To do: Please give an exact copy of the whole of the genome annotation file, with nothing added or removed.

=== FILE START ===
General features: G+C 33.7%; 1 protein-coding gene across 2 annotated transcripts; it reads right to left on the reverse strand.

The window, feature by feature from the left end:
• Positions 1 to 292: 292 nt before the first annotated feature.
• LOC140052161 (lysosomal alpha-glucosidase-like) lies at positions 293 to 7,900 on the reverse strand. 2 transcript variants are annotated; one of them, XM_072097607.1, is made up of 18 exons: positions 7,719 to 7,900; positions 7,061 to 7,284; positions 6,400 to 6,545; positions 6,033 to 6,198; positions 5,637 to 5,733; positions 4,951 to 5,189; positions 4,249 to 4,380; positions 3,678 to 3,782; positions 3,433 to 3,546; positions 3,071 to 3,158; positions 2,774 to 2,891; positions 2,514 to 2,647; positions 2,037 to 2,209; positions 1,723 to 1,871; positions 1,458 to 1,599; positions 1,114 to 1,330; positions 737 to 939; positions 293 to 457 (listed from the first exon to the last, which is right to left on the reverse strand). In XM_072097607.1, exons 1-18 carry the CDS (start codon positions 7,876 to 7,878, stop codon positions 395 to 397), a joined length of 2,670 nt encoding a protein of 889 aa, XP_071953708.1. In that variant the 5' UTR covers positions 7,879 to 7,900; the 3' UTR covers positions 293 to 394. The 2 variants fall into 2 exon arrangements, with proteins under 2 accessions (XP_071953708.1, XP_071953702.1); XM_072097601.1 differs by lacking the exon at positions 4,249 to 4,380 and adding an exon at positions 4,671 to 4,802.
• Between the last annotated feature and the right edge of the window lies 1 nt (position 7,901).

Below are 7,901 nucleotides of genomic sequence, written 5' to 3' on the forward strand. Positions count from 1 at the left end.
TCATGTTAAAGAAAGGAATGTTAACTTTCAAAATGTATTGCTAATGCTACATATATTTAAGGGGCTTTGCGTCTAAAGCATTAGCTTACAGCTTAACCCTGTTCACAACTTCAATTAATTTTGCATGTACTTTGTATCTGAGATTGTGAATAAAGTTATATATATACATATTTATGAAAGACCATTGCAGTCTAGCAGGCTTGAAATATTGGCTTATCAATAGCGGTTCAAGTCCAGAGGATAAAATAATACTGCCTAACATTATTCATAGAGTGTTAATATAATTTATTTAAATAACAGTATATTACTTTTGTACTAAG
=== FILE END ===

General features: G+C 33.7%; 1 protein-coding gene across 2 annotated transcripts; it reads right to left on the reverse strand.

The window, feature by feature from the left end:
• Positions 1 to 292: 292 nt before the first annotated feature.
• LOC140052161 (lysosomal alpha-glucosidase-like) lies at positions 293 to 7,900 on the reverse strand. 2 transcript variants are annotated; one of them, XM_072097607.1, is made up of 18 exons: positions 7,719 to 7,900; positions 7,061 to 7,284; positions 6,400 to 6,545; positions 6,033 to 6,198; positions 5,637 to 5,733; positions 4,951 to 5,189; positions 4,249 to 4,380; positions 3,678 to 3,782; positions 3,433 to 3,546; positions 3,071 to 3,158; positions 2,774 to 2,891; positions 2,514 to 2,647; positions 2,037 to 2,209; positions 1,723 to 1,871; positions 1,458 to 1,599; positions 1,114 to 1,330; positions 737 to 939; positions 293 to 457 (listed from the first exon to the last, which is right to left on the reverse strand). In XM_072097607.1, exons 1-18 carry the CDS (start codon positions 7,876 to 7,878, stop codon positions 395 to 397), a joined length of 2,670 nt encoding a protein of 889 aa, XP_071953708.1. In that variant the 5' UTR covers positions 7,879 to 7,900; the 3' UTR covers positions 293 to 394. The 2 variants fall into 2 exon arrangements, with proteins under 2 accessions (XP_071953708.1, XP_071953702.1); XM_072097601.1 differs by lacking the exon at positions 4,249 to 4,380 and adding an exon at positions 4,671 to 4,802.
• Between the last annotated feature and the right edge of the window lies 1 nt (position 7,901).

Below are 7,901 nucleotides of genomic sequence, written 5' to 3' on the forward strand. Positions count from 1 at the left end.
TCATGTTAAAGAAAGGAATGTTAACTTTCAAAATGTATTGCTAATGCTACATATATTTAAGGGGCTTTGCGTCTAAAGCATTAGCTTACAGCTTAACCCTGTTCACAACTTCAATTAATTTTGCATGTACTTTGTATCTGAGATTGTGAATAAAGTTATATATATACATATTTATGAAAGACCATTGCAGTCTAGCAGGCTTGAAATATTGGCTTATCAATAGCGGTTCAAGTCCAGAGGATAAAATAATACTGCCTAACATTATTCATAGAGTGTTAATATAATTTATTTAAATAACAGTATATTACTTTTGTACTAAG